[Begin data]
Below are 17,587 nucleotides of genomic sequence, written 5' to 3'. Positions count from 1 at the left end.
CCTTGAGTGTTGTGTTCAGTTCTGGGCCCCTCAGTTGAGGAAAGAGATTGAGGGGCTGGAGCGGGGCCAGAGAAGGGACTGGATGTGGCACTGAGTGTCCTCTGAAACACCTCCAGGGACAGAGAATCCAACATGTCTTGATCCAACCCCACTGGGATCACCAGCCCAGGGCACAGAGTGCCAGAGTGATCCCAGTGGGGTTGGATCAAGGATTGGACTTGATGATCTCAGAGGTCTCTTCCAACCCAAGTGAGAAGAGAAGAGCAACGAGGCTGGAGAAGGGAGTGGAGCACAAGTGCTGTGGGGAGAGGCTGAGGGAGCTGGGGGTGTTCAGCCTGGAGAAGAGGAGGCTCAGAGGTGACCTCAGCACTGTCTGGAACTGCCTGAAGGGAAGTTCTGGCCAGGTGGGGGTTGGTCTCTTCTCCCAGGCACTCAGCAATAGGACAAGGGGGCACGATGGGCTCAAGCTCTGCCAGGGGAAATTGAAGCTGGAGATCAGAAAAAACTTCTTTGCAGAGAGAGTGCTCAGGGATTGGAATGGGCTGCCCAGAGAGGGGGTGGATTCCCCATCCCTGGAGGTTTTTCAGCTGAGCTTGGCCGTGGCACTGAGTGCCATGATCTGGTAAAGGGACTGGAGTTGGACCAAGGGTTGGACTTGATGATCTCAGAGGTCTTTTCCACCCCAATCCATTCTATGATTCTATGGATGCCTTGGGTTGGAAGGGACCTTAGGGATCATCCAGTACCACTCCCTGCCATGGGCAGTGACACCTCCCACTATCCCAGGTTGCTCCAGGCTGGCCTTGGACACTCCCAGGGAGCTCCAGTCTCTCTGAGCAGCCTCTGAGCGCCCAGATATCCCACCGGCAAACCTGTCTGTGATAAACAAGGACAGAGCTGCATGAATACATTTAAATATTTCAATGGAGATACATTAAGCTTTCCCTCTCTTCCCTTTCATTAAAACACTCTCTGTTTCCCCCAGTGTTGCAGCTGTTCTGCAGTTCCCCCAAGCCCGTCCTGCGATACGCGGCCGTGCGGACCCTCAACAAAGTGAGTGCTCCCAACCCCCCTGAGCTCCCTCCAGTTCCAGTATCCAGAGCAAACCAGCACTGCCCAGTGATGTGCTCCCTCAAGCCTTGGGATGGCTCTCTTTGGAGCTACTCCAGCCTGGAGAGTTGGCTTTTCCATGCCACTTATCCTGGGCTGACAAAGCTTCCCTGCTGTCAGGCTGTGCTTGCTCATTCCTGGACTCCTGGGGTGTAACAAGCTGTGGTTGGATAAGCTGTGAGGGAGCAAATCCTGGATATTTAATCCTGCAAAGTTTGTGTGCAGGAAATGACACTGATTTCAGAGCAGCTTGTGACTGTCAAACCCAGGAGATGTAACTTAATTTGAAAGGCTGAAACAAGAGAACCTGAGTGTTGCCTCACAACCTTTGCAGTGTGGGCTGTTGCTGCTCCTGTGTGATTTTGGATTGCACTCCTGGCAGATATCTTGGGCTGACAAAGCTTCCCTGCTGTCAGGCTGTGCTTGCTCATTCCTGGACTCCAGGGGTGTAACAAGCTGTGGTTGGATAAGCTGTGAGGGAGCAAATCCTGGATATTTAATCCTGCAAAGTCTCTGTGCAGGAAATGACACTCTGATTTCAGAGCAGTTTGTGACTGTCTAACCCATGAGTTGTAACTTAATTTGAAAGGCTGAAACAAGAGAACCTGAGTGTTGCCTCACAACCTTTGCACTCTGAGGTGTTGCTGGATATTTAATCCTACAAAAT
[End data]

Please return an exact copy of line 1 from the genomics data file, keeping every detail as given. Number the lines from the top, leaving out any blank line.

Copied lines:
Below are 17,587 nucleotides of genomic sequence, written 5' to 3'. Positions count from 1 at the left end.